It’s useful to think of an allowance like a Visa gift card. Say, for instance, that the builder and homeowners agree on a $20,000 allowance for kitchen cabinets and countertops. The homeowners can spend that money any way they want. They may want mid-range solid surface countertops and ornate cabinets with intricate moldings, or they may opt for plainer, less expensive cabinets and marble surfaces. They just need to stay within the allotted $20,000.

Like a gift card, an allowance will have an expiration date. That’s the date by which choices have to be made. But there’s an important difference: if someone doesn’t use a gift card on time, they lose the money; if the homeowner doesn’t make allowance choices on time, the money will still be there, but the delay will throw off the job schedule and may raise the final cost.

Because of their potential to cause trouble, most builders limit allowances to a few line items. These vary by builder, but common ones are lighting, plumbing fixtures, exterior doors, ceramic tile, and carpet. During the planning stage, the builder will suggest an amount that makes sense given the budget for the overall home. Homeowners who want to spend more—or less—on these items need to tell the builder at this point.

Most builders also insist that the customer purchase allowance items from their regular suppliers and that they be installed by the builder’s regular trade partners. For one thing, the builder can’t be confident in the quality of unfamiliar products from unfamiliar vendors. For another, the use of regular suppliers and installers is crucial to controlling costs. It eliminates situations like the customer who chooses carpet from a supplier unfamiliar to the builder, only to find out that it is European carpet in metric sizes that will leave a lot of unwanted waste (that the homeowner has to pay for) and that takes 20 weeks to get, while the house will be done in five.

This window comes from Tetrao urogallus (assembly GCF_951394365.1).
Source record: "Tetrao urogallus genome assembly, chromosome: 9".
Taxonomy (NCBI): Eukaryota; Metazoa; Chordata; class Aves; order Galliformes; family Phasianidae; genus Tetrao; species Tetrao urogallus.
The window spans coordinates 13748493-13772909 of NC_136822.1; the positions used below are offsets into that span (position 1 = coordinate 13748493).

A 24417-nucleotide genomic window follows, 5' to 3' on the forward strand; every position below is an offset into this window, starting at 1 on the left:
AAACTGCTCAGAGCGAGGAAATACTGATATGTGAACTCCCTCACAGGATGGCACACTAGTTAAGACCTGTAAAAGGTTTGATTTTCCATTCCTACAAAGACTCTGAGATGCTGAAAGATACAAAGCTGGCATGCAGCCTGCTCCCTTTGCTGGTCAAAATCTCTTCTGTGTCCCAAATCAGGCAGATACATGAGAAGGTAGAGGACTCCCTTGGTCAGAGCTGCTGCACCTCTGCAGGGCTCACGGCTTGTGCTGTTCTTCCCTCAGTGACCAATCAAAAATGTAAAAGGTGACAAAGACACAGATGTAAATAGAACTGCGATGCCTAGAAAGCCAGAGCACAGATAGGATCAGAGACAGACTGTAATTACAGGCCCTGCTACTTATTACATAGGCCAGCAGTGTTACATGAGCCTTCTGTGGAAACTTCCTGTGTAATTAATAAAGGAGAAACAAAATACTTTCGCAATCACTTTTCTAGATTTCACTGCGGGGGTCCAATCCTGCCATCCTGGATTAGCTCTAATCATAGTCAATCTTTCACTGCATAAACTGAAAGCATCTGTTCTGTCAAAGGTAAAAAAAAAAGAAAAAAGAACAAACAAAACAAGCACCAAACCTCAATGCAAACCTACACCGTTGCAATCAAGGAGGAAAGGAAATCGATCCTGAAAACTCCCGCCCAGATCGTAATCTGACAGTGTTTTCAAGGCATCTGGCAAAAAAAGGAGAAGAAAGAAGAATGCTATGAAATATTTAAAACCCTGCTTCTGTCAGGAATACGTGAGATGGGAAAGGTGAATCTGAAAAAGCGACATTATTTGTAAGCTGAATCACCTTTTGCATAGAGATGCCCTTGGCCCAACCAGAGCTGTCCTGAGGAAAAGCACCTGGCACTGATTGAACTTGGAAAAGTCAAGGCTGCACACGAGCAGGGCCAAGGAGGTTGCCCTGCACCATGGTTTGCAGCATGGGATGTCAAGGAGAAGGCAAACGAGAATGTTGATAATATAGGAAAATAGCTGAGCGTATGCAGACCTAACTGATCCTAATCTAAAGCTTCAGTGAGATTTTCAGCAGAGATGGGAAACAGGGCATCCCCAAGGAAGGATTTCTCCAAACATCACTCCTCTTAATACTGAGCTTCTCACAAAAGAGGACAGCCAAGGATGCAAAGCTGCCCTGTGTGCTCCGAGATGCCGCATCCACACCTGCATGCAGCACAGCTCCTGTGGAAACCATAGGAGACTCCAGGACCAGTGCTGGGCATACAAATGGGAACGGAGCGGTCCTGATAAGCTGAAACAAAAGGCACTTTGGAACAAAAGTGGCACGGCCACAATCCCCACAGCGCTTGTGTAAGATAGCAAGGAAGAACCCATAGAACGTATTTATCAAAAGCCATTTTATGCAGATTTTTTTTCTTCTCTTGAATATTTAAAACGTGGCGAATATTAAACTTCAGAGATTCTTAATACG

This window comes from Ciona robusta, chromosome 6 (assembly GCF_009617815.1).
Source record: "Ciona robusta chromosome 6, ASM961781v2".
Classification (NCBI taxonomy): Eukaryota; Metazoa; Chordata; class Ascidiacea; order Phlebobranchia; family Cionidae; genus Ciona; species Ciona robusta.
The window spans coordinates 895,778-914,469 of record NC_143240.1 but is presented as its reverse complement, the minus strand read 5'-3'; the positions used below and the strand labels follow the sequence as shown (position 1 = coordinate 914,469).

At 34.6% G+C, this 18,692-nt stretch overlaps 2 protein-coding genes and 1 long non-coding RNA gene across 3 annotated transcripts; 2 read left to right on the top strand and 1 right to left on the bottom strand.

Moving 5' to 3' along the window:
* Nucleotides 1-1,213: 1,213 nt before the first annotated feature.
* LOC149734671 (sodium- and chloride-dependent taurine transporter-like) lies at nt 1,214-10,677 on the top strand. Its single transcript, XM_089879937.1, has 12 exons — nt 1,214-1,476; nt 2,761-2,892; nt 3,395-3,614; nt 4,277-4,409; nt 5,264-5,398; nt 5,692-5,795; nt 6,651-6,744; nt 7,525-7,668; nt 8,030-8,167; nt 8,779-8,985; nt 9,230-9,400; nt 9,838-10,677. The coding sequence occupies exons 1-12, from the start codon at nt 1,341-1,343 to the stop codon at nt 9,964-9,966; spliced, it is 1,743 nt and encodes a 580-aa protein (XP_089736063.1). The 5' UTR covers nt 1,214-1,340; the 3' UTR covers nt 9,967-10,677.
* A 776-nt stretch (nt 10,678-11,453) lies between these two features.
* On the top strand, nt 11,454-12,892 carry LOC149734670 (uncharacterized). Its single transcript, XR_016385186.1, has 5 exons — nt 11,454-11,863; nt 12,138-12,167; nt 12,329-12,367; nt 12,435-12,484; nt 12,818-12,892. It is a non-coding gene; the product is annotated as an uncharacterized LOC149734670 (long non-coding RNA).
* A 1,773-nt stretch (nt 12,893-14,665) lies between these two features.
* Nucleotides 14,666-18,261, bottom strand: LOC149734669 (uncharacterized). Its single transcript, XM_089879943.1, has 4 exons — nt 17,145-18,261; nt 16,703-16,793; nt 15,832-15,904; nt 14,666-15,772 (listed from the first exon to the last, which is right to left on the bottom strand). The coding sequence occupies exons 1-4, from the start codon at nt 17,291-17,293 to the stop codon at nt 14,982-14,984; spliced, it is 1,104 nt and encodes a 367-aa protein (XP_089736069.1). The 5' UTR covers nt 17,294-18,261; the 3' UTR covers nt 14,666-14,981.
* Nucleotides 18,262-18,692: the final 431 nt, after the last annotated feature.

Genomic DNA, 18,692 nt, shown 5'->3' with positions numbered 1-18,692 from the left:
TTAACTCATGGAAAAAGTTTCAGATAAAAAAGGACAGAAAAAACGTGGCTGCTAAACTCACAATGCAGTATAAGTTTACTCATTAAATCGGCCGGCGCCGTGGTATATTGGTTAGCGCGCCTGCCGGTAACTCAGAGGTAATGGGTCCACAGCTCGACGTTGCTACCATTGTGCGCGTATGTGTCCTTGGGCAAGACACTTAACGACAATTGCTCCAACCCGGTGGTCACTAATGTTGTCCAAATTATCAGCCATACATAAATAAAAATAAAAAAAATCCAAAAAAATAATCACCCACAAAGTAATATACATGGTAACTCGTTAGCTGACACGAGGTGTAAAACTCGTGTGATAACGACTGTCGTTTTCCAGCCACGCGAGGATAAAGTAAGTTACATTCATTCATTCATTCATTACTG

When choosing multiple items like faucets and light fixtures, a budget-conscious customer will match styles. Using a different faucet style in every bath raises costs; keeping the fixtures consistent brings more purchasing power.

The bottom line is that a well-defined allowance policy benefits the homeowners as well as the builder by controlling costs, keeping the job on schedule, and reducing unwanted stress for everyone. People who have built homes in the past usually understand this, which is why they generally prefer to work with a builder with a clear policy.

3 Pillar Homes is a custom home builder in Columbus, Ohio. For more information about our new homes, please visit one of our model home locations in Jerome Village, located at 10602 Arrowwood Drive, Plain City, Oh 43064 or in Lewis Center, located at 2360 Koester Trace Drive, Lewis Center, Ohio 43035. You can always contact us by phone at 614-286-0659.